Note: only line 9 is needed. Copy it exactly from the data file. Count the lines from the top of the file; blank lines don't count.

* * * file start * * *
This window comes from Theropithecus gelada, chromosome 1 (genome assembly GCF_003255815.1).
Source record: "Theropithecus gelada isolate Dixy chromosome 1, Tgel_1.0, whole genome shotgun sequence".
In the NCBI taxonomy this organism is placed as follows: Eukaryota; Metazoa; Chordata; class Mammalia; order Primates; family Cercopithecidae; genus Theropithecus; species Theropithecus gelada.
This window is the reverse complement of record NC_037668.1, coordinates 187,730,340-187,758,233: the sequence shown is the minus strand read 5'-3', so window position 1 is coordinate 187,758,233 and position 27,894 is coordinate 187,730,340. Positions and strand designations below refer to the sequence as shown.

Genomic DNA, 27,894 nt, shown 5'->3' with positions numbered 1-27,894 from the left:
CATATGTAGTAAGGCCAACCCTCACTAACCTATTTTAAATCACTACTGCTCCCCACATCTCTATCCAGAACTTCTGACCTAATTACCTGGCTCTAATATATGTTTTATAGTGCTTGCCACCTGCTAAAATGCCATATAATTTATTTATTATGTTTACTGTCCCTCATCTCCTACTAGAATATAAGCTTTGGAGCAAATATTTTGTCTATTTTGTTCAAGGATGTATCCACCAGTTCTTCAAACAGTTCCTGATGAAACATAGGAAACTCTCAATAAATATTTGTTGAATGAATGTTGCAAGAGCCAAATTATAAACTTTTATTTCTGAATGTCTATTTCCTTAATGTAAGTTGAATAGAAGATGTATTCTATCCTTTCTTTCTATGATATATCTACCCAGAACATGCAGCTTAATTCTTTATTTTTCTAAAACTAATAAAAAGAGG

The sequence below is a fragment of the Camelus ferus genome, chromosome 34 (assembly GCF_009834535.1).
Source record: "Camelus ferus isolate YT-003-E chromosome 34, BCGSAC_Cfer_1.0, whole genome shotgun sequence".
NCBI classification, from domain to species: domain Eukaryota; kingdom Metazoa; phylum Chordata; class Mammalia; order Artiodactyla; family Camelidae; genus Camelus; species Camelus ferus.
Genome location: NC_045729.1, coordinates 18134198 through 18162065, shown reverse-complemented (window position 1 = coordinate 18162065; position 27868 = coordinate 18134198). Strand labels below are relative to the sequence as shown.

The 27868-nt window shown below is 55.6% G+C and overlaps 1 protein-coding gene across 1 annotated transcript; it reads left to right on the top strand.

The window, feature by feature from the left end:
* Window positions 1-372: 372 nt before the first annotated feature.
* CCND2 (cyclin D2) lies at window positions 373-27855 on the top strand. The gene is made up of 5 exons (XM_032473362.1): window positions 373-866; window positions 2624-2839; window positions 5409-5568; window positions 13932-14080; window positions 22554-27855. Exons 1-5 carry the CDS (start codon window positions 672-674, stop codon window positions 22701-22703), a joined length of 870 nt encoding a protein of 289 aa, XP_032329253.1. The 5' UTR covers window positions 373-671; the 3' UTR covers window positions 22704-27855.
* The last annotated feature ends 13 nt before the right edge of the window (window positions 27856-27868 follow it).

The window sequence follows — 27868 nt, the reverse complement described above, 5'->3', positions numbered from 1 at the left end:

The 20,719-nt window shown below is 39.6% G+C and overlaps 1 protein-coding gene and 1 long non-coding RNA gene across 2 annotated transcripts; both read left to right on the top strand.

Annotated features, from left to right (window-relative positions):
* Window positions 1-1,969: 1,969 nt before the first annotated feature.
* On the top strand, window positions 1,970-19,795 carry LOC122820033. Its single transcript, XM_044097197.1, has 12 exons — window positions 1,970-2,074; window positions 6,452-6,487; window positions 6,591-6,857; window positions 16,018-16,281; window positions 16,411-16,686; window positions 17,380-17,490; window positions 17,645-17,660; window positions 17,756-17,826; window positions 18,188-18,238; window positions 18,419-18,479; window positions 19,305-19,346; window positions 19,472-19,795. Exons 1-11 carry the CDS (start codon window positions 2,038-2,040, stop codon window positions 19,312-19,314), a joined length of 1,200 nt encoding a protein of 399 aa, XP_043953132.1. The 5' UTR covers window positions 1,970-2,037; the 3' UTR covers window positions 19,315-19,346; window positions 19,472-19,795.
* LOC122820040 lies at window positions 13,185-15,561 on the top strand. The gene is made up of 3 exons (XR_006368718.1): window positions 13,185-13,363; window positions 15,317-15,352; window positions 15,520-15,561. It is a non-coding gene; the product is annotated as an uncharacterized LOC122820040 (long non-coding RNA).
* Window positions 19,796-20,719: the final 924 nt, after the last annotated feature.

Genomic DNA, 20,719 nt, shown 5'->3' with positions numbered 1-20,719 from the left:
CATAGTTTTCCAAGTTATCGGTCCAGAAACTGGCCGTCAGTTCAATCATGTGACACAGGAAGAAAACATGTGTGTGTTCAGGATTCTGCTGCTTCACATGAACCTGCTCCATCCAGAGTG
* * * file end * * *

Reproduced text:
NCBI classification, from domain to species: domain Eukaryota; kingdom Metazoa; phylum Chordata; class Mammalia; order Artiodactyla; family Camelidae; genus Camelus; species Camelus ferus.